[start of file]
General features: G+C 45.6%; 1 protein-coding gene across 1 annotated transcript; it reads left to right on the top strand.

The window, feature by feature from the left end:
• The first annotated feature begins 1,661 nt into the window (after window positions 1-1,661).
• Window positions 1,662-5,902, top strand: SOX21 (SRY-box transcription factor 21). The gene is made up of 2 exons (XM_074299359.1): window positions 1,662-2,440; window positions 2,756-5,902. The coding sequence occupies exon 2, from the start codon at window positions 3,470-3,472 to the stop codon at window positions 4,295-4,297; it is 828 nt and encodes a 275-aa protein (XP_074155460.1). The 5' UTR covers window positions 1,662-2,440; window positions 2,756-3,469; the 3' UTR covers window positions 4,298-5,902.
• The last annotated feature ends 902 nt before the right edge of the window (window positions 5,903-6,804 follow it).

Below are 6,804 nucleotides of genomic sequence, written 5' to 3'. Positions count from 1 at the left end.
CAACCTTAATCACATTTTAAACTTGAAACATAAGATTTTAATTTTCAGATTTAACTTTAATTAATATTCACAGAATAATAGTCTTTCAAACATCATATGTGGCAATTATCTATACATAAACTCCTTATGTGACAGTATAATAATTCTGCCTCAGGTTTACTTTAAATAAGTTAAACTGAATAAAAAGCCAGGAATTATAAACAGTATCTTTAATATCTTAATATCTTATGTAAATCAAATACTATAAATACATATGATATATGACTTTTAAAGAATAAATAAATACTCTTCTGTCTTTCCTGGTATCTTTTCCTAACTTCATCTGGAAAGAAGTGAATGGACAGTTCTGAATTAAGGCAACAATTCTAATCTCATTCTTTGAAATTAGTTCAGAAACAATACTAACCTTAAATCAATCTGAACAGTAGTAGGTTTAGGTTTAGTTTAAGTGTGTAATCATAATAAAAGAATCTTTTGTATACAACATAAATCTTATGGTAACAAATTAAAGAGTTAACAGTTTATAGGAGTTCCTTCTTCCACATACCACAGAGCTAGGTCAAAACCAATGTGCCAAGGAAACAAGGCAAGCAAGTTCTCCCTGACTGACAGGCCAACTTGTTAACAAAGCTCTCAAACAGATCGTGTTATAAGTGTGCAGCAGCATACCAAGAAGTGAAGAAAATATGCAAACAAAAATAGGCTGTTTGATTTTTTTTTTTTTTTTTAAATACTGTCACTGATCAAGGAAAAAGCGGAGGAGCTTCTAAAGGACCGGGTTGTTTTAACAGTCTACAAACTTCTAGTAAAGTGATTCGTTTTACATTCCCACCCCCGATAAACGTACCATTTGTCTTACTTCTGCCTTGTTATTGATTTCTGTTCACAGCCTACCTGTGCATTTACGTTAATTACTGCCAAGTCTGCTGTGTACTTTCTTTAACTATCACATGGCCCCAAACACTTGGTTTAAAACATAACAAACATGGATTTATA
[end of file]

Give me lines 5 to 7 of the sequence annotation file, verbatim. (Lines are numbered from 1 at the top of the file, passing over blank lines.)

• The last annotated feature ends 902 nt before the right edge of the window (window positions 5,903-6,804 follow it).

Below are 6,804 nucleotides of genomic sequence, written 5' to 3'. Positions count from 1 at the left end.
CAACCTTAATCACATTTTAAACTTGAAACATAAGATTTTAATTTTCAGATTTAACTTTAATTAATATTCACAGAATAATAGTCTTTCAAACATCATATGTGGCAATTATCTATACATAAACTCCTTATGTGACAGTATAATAATTCTGCCTCAGGTTTACTTTAAATAAGTTAAACTGAATAAAAAGCCAGGAATTATAAACAGTATCTTTAATATCTTAATATCTTATGTAAATCAAATACTATAAATACATATGATATATGACTTTTAAAGAATAAATAAATACTCTTCTGTCTTTCCTGGTATCTTTTCCTAACTTCATCTGGAAAGAAGTGAATGGACAGTTCTGAATTAAGGCAACAATTCTAATCTCATTCTTTGAAATTAGTTCAGAAACAATACTAACCTTAAATCAATCTGAACAGTAGTAGGTTTAGGTTTAGTTTAAGTGTGTAATCATAATAAAAGAATCTTTTGTATACAACATAAATCTTATGGTAACAAATTAAAGAGTTAACAGTTTATAGGAGTTCCTTCTTCCACATACCACAGAGCTAGGTCAAAACCAATGTGCCAAGGAAACAAGGCAAGCAAGTTCTCCCTGACTGACAGGCCAACTTGTTAACAAAGCTCTCAAACAGATCGTGTTATAAGTGTGCAGCAGCATACCAAGAAGTGAAGAAAATATGCAAACAAAAATAGGCTGTTTGATTTTTTTTTTTTTTTTTAAATACTGTCACTGATCAAGGAAAAAGCGGAGGAGCTTCTAAAGGACCGGGTTGTTTTAACAGTCTACAAACTTCTAGTAAAGTGATTCGTTTTACATTCCCACCCCCGATAAACGTACCATTTGTCTTACTTCTGCCTTGTTATTGATTTCTGTTCACAGCCTACCTGTGCATTTACGTTAATTACTGCCAAGTCTGCTGTGTACTTTCTTTAACTATCACATGGCCCCAAACACTTGGTTTAAAACATAACAAACATGGATTTATA